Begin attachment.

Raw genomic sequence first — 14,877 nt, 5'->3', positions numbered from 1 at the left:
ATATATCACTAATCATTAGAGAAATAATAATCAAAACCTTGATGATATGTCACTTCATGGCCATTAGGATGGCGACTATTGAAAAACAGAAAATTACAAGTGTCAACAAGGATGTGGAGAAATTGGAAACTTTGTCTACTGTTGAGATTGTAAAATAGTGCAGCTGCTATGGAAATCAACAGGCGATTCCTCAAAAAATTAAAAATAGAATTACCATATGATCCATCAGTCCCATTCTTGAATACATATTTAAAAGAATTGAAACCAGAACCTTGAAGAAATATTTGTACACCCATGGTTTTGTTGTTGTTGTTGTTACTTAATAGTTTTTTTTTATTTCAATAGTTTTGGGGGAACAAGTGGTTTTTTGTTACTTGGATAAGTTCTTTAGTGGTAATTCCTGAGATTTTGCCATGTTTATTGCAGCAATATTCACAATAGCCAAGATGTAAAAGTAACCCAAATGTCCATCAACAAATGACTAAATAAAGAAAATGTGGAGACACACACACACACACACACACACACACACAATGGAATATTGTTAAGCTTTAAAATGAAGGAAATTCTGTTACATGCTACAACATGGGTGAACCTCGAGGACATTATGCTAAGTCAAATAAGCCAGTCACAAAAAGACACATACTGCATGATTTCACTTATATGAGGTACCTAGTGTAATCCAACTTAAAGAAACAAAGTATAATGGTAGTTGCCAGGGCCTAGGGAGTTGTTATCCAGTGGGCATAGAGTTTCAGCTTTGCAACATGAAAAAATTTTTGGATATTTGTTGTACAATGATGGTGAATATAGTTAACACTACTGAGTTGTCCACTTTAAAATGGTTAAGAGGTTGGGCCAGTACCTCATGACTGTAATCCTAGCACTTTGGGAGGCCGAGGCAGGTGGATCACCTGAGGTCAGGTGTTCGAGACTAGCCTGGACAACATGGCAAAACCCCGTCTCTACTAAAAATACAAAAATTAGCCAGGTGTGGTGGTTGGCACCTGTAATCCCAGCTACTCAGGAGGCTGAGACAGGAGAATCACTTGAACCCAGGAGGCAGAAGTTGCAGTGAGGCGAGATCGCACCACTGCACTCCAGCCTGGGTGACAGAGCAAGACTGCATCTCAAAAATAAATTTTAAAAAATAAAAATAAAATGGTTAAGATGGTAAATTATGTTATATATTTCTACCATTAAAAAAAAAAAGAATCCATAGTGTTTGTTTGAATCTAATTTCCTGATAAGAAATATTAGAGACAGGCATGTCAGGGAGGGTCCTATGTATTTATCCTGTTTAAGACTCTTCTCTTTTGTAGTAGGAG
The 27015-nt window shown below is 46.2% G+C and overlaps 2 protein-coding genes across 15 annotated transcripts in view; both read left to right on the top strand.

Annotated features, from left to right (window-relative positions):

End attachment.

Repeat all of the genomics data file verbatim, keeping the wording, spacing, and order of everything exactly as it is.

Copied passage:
Raw genomic sequence first — 14,877 nt, 5'->3', positions numbered from 1 at the left:
ATATATCACTAATCATTAGAGAAATAATAATCAAAACCTTGATGATATGTCACTTCATGGCCATTAGGATGGCGACTATTGAAAAACAGAAAATTACAAGTGTCAACAAGGATGTGGAGAAATTGGAAACTTTGTCTACTGTTGAGATTGTAAAATAGTGCAGCTGCTATGGAAATCAACAGGCGATTCCTCAAAAAATTAAAAATAGAATTACCATATGATCCATCAGTCCCATTCTTGAATACATATTTAAAAGAATTGAAACCAGAACCTTGAAGAAATATTTGTACACCCATGGTTTTGTTGTTGTTGTTGTTACTTAATAGTTTTTTTTTATTTCAATAGTTTTGGGGGAACAAGTGGTTTTTTGTTACTTGGATAAGTTCTTTAGTGGTAATTCCTGAGATTTTGCCATGTTTATTGCAGCAATATTCACAATAGCCAAGATGTAAAAGTAACCCAAATGTCCATCAACAAATGACTAAATAAAGAAAATGTGGAGACACACACACACACACACACACACACACACAATGGAATATTGTTAAGCTTTAAAATGAAGGAAATTCTGTTACATGCTACAACATGGGTGAACCTCGAGGACATTATGCTAAGTCAAATAAGCCAGTCACAAAAAGACACATACTGCATGATTTCACTTATATGAGGTACCTAGTGTAATCCAACTTAAAGAAACAAAGTATAATGGTAGTTGCCAGGGCCTAGGGAGTTGTTATCCAGTGGGCATAGAGTTTCAGCTTTGCAACATGAAAAAATTTTTGGATATTTGTTGTACAATGATGGTGAATATAGTTAACACTACTGAGTTGTCCACTTTAAAATGGTTAAGAGGTTGGGCCAGTACCTCATGACTGTAATCCTAGCACTTTGGGAGGCCGAGGCAGGTGGATCACCTGAGGTCAGGTGTTCGAGACTAGCCTGGACAACATGGCAAAACCCCGTCTCTACTAAAAATACAAAAATTAGCCAGGTGTGGTGGTTGGCACCTGTAATCCCAGCTACTCAGGAGGCTGAGACAGGAGAATCACTTGAACCCAGGAGGCAGAAGTTGCAGTGAGGCGAGATCGCACCACTGCACTCCAGCCTGGGTGACAGAGCAAGACTGCATCTCAAAAATAAATTTTAAAAAATAAAAATAAAATGGTTAAGATGGTAAATTATGTTATATATTTCTACCATTAAAAAAAAAAAGAATCCATAGTGTTTGTTTGAATCTAATTTCCTGATAAGAAATATTAGAGACAGGCATGTCAGGGAGGGTCCTATGTATTTATCCTGTTTAAGACTCTTCTCTTTTGTAGTAGGAG
The 27015-nt window shown below is 46.2% G+C and overlaps 2 protein-coding genes across 15 annotated transcripts in view; both read left to right on the top strand.

Annotated features, from left to right (window-relative positions):